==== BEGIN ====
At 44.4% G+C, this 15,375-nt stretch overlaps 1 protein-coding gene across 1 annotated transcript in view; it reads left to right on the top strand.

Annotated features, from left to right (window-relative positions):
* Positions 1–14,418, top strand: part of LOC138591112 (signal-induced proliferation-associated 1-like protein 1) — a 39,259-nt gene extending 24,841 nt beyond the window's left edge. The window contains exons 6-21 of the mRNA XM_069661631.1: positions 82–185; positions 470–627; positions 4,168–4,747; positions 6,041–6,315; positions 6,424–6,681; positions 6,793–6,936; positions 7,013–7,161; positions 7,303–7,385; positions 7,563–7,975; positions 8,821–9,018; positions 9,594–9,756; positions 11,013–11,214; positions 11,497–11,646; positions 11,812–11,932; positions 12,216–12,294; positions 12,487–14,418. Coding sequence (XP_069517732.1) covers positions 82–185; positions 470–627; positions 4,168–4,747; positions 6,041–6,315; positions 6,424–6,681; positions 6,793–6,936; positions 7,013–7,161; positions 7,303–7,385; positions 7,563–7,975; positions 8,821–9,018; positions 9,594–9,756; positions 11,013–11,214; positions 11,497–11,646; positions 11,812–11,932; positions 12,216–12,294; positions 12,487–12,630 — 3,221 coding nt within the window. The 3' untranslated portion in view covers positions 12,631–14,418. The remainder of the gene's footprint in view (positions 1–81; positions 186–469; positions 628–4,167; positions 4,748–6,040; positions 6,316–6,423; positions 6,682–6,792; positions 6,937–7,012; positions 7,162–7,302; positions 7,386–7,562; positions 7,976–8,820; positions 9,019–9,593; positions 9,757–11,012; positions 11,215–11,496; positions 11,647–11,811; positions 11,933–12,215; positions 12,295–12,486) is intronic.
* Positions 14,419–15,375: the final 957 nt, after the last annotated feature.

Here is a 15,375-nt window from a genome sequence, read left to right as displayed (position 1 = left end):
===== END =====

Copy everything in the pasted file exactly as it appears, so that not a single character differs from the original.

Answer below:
At 44.4% G+C, this 15,375-nt stretch overlaps 1 protein-coding gene across 1 annotated transcript in view; it reads left to right on the top strand.

Annotated features, from left to right (window-relative positions):
* Positions 1–14,418, top strand: part of LOC138591112 (signal-induced proliferation-associated 1-like protein 1) — a 39,259-nt gene extending 24,841 nt beyond the window's left edge. The window contains exons 6-21 of the mRNA XM_069661631.1: positions 82–185; positions 470–627; positions 4,168–4,747; positions 6,041–6,315; positions 6,424–6,681; positions 6,793–6,936; positions 7,013–7,161; positions 7,303–7,385; positions 7,563–7,975; positions 8,821–9,018; positions 9,594–9,756; positions 11,013–11,214; positions 11,497–11,646; positions 11,812–11,932; positions 12,216–12,294; positions 12,487–14,418. Coding sequence (XP_069517732.1) covers positions 82–185; positions 470–627; positions 4,168–4,747; positions 6,041–6,315; positions 6,424–6,681; positions 6,793–6,936; positions 7,013–7,161; positions 7,303–7,385; positions 7,563–7,975; positions 8,821–9,018; positions 9,594–9,756; positions 11,013–11,214; positions 11,497–11,646; positions 11,812–11,932; positions 12,216–12,294; positions 12,487–12,630 — 3,221 coding nt within the window. The 3' untranslated portion in view covers positions 12,631–14,418. The remainder of the gene's footprint in view (positions 1–81; positions 186–469; positions 628–4,167; positions 4,748–6,040; positions 6,316–6,423; positions 6,682–6,792; positions 6,937–7,012; positions 7,162–7,302; positions 7,386–7,562; positions 7,976–8,820; positions 9,019–9,593; positions 9,757–11,012; positions 11,215–11,496; positions 11,647–11,811; positions 11,933–12,215; positions 12,295–12,486) is intronic.
* Positions 14,419–15,375: the final 957 nt, after the last annotated feature.

Here is a 15,375-nt window from a genome sequence, read left to right as displayed (position 1 = left end):